It might sound obvious, but the more you use your brain, the better its going to perform for you.

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    For example, learning a new instrument improves your skill of translating something you see (sheet music) to something you actually do (playing the instrument).

    Learning a new language exposes your brain to a different way of thinking, a different way of expressing yourself.

    You can even literally take it a step further, and learn how to dance. Studies indicate that learning to dance helps seniors avoid Alzheimer’s. Not bad, huh?

    4. Follow a brain training program

    The Internet world can help you improve your brain function while lazily sitting on your couch. A clinically proven program like BrainHQ can help you improve your memory, or think faster, by just following their brain training exercises.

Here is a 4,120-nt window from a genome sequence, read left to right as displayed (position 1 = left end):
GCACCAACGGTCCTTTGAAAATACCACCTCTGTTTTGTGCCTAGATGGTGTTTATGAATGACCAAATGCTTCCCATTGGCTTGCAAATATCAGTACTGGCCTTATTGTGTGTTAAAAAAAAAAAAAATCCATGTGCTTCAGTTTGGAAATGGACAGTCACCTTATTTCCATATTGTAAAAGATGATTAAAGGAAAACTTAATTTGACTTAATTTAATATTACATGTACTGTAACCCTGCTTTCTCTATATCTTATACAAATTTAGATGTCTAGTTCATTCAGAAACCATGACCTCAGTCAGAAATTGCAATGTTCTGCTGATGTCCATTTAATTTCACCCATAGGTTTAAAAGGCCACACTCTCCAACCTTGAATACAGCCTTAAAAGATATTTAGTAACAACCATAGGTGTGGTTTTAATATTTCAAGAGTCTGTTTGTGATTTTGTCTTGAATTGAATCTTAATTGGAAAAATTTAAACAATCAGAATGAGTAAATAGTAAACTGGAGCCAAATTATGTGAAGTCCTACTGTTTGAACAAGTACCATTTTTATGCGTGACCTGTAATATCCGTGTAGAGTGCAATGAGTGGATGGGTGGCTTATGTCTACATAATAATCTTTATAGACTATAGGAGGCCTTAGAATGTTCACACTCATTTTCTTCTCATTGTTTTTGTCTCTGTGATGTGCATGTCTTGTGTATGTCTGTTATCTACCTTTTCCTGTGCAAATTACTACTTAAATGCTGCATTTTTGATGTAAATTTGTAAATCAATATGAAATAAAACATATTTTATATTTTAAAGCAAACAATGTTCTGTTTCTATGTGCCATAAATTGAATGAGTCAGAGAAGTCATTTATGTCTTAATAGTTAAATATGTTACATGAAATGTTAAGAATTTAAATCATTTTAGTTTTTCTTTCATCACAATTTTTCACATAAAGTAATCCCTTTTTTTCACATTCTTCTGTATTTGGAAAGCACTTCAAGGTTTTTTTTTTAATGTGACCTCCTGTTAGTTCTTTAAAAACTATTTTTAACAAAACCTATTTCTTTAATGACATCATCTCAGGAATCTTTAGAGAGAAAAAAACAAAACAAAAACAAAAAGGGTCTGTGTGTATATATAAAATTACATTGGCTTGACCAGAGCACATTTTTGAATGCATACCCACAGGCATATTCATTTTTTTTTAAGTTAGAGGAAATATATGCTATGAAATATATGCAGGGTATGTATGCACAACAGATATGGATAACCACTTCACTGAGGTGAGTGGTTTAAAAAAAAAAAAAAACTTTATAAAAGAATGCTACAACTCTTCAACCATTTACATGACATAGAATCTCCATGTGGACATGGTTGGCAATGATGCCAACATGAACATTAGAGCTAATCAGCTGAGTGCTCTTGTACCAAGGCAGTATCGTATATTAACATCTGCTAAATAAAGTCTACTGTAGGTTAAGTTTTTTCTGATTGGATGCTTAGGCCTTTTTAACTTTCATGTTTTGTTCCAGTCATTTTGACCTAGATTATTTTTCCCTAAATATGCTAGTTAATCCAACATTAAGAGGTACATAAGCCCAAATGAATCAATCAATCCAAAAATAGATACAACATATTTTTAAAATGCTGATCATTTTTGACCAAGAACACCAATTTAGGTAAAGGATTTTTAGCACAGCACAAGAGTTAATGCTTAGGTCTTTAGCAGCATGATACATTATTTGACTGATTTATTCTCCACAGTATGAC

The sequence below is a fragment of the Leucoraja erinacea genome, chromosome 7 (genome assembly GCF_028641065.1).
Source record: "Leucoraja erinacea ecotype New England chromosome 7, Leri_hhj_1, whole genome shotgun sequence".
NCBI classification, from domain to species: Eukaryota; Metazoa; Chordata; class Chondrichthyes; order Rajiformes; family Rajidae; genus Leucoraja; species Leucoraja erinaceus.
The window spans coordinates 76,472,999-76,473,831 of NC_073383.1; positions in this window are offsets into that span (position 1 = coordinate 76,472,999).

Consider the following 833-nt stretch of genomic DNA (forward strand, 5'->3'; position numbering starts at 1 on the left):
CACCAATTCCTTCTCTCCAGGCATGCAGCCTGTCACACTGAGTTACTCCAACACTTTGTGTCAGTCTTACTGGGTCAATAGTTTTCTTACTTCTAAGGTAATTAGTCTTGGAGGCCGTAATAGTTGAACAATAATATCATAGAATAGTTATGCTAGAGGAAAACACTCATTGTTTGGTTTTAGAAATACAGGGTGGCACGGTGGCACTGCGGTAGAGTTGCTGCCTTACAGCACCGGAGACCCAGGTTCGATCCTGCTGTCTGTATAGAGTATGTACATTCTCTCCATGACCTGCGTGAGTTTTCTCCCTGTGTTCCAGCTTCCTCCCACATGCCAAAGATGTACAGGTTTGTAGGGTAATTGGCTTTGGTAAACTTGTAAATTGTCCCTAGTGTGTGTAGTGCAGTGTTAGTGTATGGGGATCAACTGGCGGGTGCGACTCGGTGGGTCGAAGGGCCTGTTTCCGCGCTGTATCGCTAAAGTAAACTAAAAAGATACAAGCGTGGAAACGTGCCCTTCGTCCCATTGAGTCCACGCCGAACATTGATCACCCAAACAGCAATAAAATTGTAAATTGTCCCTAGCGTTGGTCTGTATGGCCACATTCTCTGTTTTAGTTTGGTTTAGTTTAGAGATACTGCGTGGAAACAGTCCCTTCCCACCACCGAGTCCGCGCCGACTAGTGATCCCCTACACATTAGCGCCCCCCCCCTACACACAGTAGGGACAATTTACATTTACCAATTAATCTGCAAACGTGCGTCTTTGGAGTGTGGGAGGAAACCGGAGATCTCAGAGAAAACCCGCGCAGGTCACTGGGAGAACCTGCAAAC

5. Work your body

    You knew this one was coming didn’t you? Yes indeed, exercise does not just work your body; it also improves the fitness of your brain.

    Even briefly exercising for 20 minutes facilitates information processing and memory functions. But it’s not just that–exercise actually helps your brain create those new neural connections faster. You will learn faster, your alertness level will increase, and you get all that by moving your body.

    Now, if you are not already a regular exerciser, and already feel guilty that you are not helping your brain by exercising more, try a brain training exercise program like Exercise Bliss.

    Remember, just like we discussed in #2, by training your brain to do something new repeatedly, you are actually changing yourself permanently.

    6. Spend time with your loved ones

    If you want optimal cognitive abilities, then you’ve got to have meaningful relationships in your life.  Talking with others and engaging with your loved ones helps you think more clearly, and it can also lift your mood.